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Learning the UNIX Operating System, Fourth Edition by Jerry Peek, John Strang, Grace Todino

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Changing Your Password

On most UNIX systems, everyone knows (or can find) your username. When you log in, how does the system decide that you are really the owner of your account—not an intruder trying to break in? It uses your password. If anyone knows both your username and password, they can probably use your account, and that includes sending mail that looks like you wrote it. So you should keep your password a secret!

If you think that someone knows your password, you should probably change it right away—although, if you suspect a computer “cracker” (or “hacker”) is using your account to break into your system, ask your system administrator for advice first, if possible! You should also change your password periodically—every few months is recommended.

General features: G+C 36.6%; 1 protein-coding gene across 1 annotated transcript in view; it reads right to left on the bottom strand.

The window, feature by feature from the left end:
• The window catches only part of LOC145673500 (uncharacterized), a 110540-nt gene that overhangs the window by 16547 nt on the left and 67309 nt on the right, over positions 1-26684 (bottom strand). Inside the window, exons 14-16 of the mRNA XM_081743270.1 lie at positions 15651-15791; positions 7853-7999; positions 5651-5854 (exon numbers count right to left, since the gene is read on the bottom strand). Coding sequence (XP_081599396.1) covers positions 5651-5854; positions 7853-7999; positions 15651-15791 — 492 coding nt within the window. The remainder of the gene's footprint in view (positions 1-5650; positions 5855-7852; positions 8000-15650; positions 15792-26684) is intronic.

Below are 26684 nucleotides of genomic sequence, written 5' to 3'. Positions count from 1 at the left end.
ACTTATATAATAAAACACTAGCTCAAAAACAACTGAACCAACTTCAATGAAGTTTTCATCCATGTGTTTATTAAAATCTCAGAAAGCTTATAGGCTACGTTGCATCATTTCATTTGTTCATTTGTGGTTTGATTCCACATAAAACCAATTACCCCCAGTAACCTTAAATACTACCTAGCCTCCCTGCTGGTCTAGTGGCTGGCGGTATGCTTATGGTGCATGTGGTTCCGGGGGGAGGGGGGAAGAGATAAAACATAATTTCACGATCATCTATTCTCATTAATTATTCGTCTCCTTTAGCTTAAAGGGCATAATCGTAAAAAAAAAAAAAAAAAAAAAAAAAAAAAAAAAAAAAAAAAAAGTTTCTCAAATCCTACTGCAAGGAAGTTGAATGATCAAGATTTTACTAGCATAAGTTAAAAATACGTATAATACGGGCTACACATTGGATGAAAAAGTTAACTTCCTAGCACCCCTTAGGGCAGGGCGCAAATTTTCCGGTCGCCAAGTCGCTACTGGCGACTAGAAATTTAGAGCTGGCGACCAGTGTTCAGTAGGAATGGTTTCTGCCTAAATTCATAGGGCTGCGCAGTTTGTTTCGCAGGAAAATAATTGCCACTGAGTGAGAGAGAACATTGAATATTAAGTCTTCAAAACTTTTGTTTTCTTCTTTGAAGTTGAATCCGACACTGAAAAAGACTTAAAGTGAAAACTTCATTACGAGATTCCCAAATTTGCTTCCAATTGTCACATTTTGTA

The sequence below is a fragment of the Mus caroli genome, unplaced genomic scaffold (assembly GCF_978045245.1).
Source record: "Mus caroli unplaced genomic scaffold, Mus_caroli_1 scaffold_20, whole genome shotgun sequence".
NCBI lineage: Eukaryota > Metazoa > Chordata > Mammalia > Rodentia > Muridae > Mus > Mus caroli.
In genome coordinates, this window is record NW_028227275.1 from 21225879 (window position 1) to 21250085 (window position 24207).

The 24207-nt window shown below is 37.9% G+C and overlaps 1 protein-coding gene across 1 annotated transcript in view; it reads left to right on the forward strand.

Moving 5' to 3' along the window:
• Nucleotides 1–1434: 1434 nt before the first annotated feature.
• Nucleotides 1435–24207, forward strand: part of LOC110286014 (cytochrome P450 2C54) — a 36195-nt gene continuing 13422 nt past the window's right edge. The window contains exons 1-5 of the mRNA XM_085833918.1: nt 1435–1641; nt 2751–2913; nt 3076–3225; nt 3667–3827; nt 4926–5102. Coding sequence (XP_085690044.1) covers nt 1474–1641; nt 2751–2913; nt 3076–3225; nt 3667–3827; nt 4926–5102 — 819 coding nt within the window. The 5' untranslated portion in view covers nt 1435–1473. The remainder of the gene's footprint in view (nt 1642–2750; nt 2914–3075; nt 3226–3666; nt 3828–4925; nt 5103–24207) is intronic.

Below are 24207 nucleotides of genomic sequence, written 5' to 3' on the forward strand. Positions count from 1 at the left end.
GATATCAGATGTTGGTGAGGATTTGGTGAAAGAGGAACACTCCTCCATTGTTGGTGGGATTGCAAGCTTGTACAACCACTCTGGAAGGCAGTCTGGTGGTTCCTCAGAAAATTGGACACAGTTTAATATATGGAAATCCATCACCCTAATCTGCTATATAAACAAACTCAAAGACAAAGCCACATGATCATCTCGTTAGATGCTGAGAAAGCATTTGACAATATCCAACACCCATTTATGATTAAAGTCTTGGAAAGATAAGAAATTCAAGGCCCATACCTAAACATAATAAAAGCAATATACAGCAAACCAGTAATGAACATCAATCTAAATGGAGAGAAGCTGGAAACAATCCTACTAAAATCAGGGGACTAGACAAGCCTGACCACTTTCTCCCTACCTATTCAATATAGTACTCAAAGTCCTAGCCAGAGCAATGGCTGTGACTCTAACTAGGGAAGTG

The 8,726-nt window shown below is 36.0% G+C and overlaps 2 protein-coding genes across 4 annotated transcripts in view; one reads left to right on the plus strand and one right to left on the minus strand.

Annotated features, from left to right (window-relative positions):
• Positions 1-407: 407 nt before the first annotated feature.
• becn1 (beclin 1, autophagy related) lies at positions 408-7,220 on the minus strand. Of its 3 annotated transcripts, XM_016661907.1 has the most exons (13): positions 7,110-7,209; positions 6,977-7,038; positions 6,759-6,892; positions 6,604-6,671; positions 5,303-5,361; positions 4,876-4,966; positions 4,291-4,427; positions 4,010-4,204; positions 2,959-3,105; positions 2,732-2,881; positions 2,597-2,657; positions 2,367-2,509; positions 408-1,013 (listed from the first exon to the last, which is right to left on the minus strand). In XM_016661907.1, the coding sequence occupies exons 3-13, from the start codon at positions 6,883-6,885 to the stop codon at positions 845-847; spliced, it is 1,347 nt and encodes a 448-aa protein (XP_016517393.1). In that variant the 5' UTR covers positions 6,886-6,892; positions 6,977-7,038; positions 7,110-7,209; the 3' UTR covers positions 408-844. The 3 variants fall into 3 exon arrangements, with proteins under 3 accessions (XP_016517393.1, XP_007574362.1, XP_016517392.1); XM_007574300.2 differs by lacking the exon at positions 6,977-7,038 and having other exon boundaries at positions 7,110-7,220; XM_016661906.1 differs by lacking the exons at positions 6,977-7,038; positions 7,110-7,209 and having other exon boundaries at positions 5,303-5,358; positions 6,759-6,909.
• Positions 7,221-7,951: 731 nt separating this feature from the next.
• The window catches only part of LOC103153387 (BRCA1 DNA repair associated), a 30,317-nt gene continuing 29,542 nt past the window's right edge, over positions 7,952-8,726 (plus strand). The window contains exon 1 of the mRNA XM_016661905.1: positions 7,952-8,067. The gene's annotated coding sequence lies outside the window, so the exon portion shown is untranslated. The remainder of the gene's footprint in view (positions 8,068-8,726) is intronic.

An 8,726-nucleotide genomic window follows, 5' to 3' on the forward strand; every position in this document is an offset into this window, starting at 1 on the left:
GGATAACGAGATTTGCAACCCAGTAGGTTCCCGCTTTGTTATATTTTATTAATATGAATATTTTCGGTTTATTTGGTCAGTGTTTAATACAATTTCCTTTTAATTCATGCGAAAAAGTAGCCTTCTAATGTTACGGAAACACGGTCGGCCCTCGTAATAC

In general, a password should be something that’s easy for you to remember but hard for other people (or password-guessing programs!) to guess. Your system should have guidelines for secure passwords. If it doesn’t, here are some suggestions. A password should be between six and eight characters long. It should not be a word in any language, your phone number, your address, or anything that anyone else might know or guess that you’d use as a password. It’s best to mix upper- and lower-case letters, punctuation, and numbers.

To change your password, you’ll probably use either the passwd or yppasswd command. After you enter the command, it will prompt you to enter your current password (“old password”). If that’s correct, it ...

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